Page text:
What's hot: Great gaming controller, sharp display, excellent speakers, atttractive and solid build.
What's not: No dual core CPU and no 4G LTE.
These days, multi-function consumer electronics products are the norm. Your printer is your fax and your scanner, while your smartphone is your web browser, shopping list and mobile gaming machine. Sony Ericsson, with heavy emphasis on the “Sony” part, has taken things even further and made the first Playstation Certified Android smartphone. The Xperia Play is a fine, though not remarkable phone in its own right; but the PSP controller grafted onto the chassis brings mobile gaming to a new level. Let’s face it; playing with virtual controllers on a touch screen just doesn’t cut it for serious 3D action and FPS games. Your finger wanders, and with no tactile feedback, your character has turned from ace commando to sitting duck in a heartbeat. That won’t happen with the Xperia Play, as long as the game is controller-aware.
The Xperia Play, available on Verizon Wireless in the US, has a remarkable facsimile of a Playstation controller that slides out for gaming fun. All the buttons are here except L2 and R2: it has circle, square, triangle, right and left shoulder buttons, select, start and both a traditional d-pad and dual optical d-pads. The optical d-pads work better than their on-screen equivalents thanks to a center raised dot and a raised outer border so you can keep your fingers on target. This is a phone with a 4” display, and that means this controller is smaller than the console controller, but we found it manageable enough (fellows with really large hands might not).
When pre-release reviews came out, Sony Ericsson and Verizon hadn’t gotten their downloadable titles out yet, and the reviews were based on 6 games only. Happily, on release day, 50 titles hit the V Cast Apps store, and the Xperia Play has kept us all too “busy” testing a bevy of tier one titles like Crash Bandicoot (currently the only PS franchise game), Modern Combat 2: Black Pegasus, Assassin’s Creed HD, Zenonia 2, Brothers in Arms 2: Global Front, Splinter Cell Conviction, Guitar Hero: Warriors of Rock, Madden NFL 11, Star Battalion, Sims 3 and Avatar HD. While many of the V Cast Apps games are controller aware, some aren’t, nor are standard Android Market games (not that the Market is overwhelmed with top 3D gaming titles). Clearly, the controller-aware titles are the phone’s selling point, and Sony Ericsson has been hard at work partnering with game developers like Gameloft and EA to get titles out. Rather than using the Android Market, you’ll get Xperia Play titles from Verizon’s App store. You can redownload games you’ve purchased to your phone if need be, and it seems like you’ll be able to download them to other Verizon Android smartphones in the future, but if you switch carriers, say goodbye to your games. Of course, the Xperia Play isn’t offered by another US carrier, but if the platform is successful, who knows what might appear in another carrier’s lineup if SE comes up with new models. Weeks after release, we noted that the App store for game downloads was still a bit slow and quirky—we’d like to see that experience improved.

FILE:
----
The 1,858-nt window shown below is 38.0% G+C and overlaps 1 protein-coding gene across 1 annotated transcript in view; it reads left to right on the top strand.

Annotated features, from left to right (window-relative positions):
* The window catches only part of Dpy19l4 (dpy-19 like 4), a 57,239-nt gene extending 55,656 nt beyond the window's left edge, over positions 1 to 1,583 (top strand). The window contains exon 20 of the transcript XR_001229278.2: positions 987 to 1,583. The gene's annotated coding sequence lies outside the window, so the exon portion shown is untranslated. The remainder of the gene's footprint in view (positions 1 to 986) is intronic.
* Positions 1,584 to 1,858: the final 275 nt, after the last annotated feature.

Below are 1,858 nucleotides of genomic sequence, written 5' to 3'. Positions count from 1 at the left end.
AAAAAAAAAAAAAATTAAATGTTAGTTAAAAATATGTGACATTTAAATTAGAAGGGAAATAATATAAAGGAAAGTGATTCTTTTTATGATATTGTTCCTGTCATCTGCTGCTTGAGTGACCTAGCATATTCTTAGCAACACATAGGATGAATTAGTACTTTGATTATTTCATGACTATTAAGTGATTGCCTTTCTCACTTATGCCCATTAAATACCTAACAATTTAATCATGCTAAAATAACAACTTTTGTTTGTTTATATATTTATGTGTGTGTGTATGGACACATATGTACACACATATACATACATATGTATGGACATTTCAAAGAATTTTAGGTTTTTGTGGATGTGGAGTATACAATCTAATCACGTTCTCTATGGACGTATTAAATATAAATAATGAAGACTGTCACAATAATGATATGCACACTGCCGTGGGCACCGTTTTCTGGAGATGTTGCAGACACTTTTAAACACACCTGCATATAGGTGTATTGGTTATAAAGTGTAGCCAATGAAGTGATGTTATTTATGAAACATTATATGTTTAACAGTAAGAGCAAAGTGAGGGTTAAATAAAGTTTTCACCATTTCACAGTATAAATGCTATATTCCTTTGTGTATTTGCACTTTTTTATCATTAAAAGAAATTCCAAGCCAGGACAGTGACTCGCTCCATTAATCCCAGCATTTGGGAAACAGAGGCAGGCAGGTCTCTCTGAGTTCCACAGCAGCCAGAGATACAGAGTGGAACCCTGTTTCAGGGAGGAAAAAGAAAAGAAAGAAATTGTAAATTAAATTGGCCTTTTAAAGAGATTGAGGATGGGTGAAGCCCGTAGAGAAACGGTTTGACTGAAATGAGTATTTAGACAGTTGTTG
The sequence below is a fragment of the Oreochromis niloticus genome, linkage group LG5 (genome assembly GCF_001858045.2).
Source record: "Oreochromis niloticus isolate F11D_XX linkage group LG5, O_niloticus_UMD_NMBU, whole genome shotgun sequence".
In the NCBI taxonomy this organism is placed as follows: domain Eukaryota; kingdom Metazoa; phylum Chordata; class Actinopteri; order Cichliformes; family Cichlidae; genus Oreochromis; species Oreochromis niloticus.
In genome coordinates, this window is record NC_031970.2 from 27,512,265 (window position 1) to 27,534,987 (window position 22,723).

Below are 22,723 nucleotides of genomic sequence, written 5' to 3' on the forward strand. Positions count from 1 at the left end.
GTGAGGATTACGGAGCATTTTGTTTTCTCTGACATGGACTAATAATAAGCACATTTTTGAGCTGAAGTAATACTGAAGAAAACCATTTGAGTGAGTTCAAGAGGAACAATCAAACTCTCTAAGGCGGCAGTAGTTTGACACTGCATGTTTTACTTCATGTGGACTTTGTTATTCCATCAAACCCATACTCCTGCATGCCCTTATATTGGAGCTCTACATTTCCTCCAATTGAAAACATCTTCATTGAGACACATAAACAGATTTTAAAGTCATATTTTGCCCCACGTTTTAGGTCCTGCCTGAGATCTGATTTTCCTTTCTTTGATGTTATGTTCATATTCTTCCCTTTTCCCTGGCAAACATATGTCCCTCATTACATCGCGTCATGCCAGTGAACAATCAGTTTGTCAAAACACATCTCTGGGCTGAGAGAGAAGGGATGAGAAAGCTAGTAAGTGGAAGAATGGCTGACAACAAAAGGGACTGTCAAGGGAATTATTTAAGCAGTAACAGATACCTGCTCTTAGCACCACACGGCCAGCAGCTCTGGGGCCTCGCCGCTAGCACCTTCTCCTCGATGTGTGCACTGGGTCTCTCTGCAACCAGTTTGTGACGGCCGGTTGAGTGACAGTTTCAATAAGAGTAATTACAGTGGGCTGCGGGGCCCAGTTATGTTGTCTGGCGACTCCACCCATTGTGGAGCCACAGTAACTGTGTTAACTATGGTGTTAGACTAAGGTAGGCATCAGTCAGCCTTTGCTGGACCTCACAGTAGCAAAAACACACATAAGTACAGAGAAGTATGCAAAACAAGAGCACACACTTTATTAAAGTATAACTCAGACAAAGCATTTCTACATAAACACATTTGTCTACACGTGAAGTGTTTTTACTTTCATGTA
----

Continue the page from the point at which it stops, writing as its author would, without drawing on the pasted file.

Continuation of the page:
While the controller sets the Xperia Play apart from other game-worthy Android smartphones, including those powerful Nvidia Tegra 2 dual core phones, you need a good display and sound. The Xperia Play scores high marks with its extremely sharp 4” capacitive display. Contrast is very high and blacks are deep; though it’s not the brightest display we’ve seen, it’s excellent for gaming. The Xperia Play’s larger display gives it a leg up against the iPhone 4 and its large selection of high end games. The speakers are remarkable and put the iPhone 4 to shame: they’re full with clear and sharp highs and very good bass for small speakers and volume is very loud. Very.
If you’re interested in the Xperia Play, you’re a gamer. Why else would you consider a thick Android phone on Verizon that lacks 4G LTE or a dual core CPU—the two hot specs for smartphones these days. But it is a phone too, so let’s take a look at the Sony Ericsson as a handset. The phone has 3G EV-DO Rev. A for data, a second generation single core 1GHz Qualcomm Snapdragon CPU with Adreno 205 graphics, a 5 megapixel main camera that takes decent shots and video and a front VGA camera that’s good for grainy video chat. Like all Android smartphones these days, the phone has WiFi 802.11b/g/n (you’ll need it for those 200+ meg game downloads), Bluetooth 2.1 + EDR and a GPS.